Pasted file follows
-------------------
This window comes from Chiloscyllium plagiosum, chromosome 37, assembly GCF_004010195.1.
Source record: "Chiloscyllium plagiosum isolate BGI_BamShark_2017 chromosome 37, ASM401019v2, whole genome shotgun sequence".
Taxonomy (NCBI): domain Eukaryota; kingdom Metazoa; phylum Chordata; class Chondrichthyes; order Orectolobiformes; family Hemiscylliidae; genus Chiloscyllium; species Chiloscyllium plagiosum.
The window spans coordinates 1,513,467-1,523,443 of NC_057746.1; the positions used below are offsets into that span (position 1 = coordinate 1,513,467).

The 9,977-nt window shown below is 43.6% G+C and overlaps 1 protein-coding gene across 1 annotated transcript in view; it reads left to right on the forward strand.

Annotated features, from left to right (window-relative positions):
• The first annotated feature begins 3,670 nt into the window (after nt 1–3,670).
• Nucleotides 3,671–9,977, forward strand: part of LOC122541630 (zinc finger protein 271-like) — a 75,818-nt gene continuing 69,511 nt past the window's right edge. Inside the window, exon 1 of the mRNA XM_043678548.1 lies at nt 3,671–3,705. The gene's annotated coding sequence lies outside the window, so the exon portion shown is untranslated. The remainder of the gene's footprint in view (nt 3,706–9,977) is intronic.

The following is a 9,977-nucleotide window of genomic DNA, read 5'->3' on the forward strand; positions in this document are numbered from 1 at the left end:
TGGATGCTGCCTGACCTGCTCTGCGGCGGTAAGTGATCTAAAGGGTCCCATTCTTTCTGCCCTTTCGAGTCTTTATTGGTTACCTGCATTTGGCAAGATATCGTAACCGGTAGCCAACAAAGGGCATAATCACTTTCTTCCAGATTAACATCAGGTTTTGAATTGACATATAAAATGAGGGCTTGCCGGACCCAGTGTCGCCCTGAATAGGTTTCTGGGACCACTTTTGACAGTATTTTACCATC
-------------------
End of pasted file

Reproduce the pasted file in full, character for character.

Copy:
This window comes from Chiloscyllium plagiosum, chromosome 37, assembly GCF_004010195.1.
Source record: "Chiloscyllium plagiosum isolate BGI_BamShark_2017 chromosome 37, ASM401019v2, whole genome shotgun sequence".
Taxonomy (NCBI): domain Eukaryota; kingdom Metazoa; phylum Chordata; class Chondrichthyes; order Orectolobiformes; family Hemiscylliidae; genus Chiloscyllium; species Chiloscyllium plagiosum.
The window spans coordinates 1,513,467-1,523,443 of NC_057746.1; the positions used below are offsets into that span (position 1 = coordinate 1,513,467).

The 9,977-nt window shown below is 43.6% G+C and overlaps 1 protein-coding gene across 1 annotated transcript in view; it reads left to right on the forward strand.

Annotated features, from left to right (window-relative positions):
• The first annotated feature begins 3,670 nt into the window (after nt 1–3,670).
• Nucleotides 3,671–9,977, forward strand: part of LOC122541630 (zinc finger protein 271-like) — a 75,818-nt gene continuing 69,511 nt past the window's right edge. Inside the window, exon 1 of the mRNA XM_043678548.1 lies at nt 3,671–3,705. The gene's annotated coding sequence lies outside the window, so the exon portion shown is untranslated. The remainder of the gene's footprint in view (nt 3,706–9,977) is intronic.

The following is a 9,977-nucleotide window of genomic DNA, read 5'->3' on the forward strand; positions in this document are numbered from 1 at the left end:
TGGATGCTGCCTGACCTGCTCTGCGGCGGTAAGTGATCTAAAGGGTCCCATTCTTTCTGCCCTTTCGAGTCTTTATTGGTTACCTGCATTTGGCAAGATATCGTAACCGGTAGCCAACAAAGGGCATAATCACTTTCTTCCAGATTAACATCAGGTTTTGAATTGACATATAAAATGAGGGCTTGCCGGACCCAGTGTCGCCCTGAATAGGTTTCTGGGACCACTTTTGACAGTATTTTACCATC